Boulder Taiko’s teaching method and essence are based upon the four basic elements, not only the skillful playing of the percussion insturment, taught at the San Francisco Taiko Dojo: Mind, Skill, Body, and Manner in the sprit of complete respect and unity among people. All four elements are essential and should be studied equally so that they all become single form. For beginning students, the basic grip, stance and movement are learned prior to practicing fundamental drills designed to learn basic drumming techniques. Each class starts with a routine of full body stretches and the use of voice is practiced throughout each class. One method unique to Sensei Tanaka’s teaching style is that “KUCHI-SHOKA”; students “sing” the words and rhythms without the music score so that the entire body, not just the brain, learns the rhythm.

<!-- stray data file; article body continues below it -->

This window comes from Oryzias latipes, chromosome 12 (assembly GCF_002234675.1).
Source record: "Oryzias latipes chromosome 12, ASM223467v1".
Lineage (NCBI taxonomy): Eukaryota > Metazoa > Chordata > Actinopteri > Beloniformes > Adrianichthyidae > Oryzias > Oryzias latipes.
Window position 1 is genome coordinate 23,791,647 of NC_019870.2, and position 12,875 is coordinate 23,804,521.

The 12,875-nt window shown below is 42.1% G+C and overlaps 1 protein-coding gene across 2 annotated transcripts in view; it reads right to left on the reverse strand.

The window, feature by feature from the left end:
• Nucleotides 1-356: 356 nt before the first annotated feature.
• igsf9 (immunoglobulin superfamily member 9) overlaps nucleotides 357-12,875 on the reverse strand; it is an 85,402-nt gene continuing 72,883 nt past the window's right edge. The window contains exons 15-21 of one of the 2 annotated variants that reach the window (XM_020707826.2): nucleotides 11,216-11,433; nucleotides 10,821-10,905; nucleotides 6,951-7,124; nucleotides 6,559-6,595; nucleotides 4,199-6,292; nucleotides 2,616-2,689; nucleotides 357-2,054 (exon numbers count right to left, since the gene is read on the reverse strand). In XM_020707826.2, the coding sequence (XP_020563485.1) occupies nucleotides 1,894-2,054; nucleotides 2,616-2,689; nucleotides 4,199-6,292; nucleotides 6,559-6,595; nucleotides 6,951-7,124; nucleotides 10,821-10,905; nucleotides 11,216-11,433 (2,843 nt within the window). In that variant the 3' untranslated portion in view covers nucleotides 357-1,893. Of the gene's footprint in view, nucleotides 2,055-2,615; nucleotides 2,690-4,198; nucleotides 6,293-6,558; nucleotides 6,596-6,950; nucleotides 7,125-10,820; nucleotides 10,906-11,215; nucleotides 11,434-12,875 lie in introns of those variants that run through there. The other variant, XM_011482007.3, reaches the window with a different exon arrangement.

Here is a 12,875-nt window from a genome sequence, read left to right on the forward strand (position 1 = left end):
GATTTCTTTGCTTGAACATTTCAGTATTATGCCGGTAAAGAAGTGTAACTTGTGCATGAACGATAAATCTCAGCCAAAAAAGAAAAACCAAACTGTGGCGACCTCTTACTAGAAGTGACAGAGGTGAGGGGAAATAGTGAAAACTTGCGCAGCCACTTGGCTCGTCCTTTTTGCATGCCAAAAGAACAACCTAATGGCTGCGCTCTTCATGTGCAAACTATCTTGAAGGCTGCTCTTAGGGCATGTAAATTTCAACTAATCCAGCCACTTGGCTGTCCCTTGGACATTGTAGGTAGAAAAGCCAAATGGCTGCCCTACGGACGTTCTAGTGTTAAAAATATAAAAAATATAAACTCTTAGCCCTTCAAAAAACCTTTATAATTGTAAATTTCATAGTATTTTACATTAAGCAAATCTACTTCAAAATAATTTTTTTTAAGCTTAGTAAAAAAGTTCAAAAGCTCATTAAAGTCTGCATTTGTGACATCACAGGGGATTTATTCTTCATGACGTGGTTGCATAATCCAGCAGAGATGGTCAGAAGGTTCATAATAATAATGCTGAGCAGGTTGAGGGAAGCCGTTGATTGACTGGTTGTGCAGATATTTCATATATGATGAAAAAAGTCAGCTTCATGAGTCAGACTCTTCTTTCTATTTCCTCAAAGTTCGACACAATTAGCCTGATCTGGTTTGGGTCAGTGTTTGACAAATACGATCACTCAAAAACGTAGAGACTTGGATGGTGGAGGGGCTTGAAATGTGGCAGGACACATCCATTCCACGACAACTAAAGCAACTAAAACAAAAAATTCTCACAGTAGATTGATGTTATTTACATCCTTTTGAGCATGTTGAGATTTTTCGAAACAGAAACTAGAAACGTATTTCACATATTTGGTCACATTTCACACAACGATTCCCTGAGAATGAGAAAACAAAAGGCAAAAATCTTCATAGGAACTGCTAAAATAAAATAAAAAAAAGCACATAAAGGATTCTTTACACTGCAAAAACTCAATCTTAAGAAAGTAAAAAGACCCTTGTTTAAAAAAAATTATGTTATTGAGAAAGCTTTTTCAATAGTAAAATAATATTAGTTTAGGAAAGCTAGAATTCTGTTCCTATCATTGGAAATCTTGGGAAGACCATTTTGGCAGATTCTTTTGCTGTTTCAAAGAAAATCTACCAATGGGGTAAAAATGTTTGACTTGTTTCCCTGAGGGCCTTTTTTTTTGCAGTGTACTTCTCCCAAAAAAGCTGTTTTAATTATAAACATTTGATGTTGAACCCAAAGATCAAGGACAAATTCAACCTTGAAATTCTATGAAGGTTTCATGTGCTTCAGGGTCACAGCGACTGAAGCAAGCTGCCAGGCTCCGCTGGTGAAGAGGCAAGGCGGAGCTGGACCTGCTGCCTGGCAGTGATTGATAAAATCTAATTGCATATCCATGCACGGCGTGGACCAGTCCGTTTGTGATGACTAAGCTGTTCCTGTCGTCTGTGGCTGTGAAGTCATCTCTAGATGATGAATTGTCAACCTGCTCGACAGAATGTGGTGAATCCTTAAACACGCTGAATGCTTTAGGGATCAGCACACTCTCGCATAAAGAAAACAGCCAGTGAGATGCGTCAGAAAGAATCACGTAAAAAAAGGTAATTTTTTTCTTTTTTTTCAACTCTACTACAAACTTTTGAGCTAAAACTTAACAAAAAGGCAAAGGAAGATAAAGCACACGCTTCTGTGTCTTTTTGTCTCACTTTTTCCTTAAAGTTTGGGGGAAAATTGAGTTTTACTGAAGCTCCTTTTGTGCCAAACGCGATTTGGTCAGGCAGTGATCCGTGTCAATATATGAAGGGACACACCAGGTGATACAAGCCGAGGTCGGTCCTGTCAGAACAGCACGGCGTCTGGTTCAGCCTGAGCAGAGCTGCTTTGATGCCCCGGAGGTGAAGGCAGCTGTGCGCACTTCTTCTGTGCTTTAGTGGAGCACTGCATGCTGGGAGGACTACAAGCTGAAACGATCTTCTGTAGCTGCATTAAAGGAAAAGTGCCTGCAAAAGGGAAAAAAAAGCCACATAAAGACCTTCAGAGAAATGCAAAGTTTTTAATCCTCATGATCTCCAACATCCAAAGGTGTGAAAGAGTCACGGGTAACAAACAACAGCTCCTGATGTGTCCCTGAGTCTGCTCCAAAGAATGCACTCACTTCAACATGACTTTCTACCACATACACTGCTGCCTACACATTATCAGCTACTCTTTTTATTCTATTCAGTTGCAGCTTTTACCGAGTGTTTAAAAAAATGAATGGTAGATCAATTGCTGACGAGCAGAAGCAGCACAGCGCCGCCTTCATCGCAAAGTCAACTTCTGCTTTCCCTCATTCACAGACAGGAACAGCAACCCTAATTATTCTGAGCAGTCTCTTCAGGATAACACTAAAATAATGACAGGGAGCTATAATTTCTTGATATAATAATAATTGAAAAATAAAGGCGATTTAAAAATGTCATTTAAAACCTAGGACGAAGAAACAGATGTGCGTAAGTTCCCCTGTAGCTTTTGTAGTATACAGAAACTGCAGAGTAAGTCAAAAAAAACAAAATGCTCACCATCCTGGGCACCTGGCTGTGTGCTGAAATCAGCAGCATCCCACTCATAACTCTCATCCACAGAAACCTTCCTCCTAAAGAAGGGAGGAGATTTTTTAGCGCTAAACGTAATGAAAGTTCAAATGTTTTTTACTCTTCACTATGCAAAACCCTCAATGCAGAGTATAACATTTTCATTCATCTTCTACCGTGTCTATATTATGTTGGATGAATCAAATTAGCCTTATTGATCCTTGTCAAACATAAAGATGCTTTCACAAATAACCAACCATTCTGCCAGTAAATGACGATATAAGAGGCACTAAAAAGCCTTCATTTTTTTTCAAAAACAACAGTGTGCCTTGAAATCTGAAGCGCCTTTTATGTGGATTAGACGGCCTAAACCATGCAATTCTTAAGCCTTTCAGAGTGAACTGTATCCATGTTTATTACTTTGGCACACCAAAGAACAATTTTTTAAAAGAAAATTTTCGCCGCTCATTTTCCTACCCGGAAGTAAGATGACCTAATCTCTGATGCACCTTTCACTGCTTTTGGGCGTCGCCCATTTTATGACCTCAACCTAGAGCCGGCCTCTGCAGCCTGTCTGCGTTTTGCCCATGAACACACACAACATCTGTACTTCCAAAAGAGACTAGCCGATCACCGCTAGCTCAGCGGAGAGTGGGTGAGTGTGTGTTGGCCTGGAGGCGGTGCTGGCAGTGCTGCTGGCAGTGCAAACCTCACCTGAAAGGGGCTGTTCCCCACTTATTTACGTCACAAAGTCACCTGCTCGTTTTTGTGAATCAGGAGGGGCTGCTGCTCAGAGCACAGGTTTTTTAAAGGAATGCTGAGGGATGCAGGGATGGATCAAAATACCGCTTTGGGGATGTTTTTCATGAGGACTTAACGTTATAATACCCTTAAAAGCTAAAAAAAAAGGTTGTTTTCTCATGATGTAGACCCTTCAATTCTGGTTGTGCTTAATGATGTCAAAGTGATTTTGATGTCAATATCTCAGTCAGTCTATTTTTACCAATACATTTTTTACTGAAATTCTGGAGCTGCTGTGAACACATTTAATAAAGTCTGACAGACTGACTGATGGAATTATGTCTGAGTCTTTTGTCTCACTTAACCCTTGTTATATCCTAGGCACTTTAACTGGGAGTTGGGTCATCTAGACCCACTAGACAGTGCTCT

Boulder Taiko Hibiki brings the art and discipline of Taiko to all people, regardless of their race, religion, or political affiliation to promote a stronger, kinder, more compassionate and interconnected community. Last but not least, it includes the pure enjoyment of playing taiko from bottom of the heart.
David Wheeler – Boulder Taiko Ensemble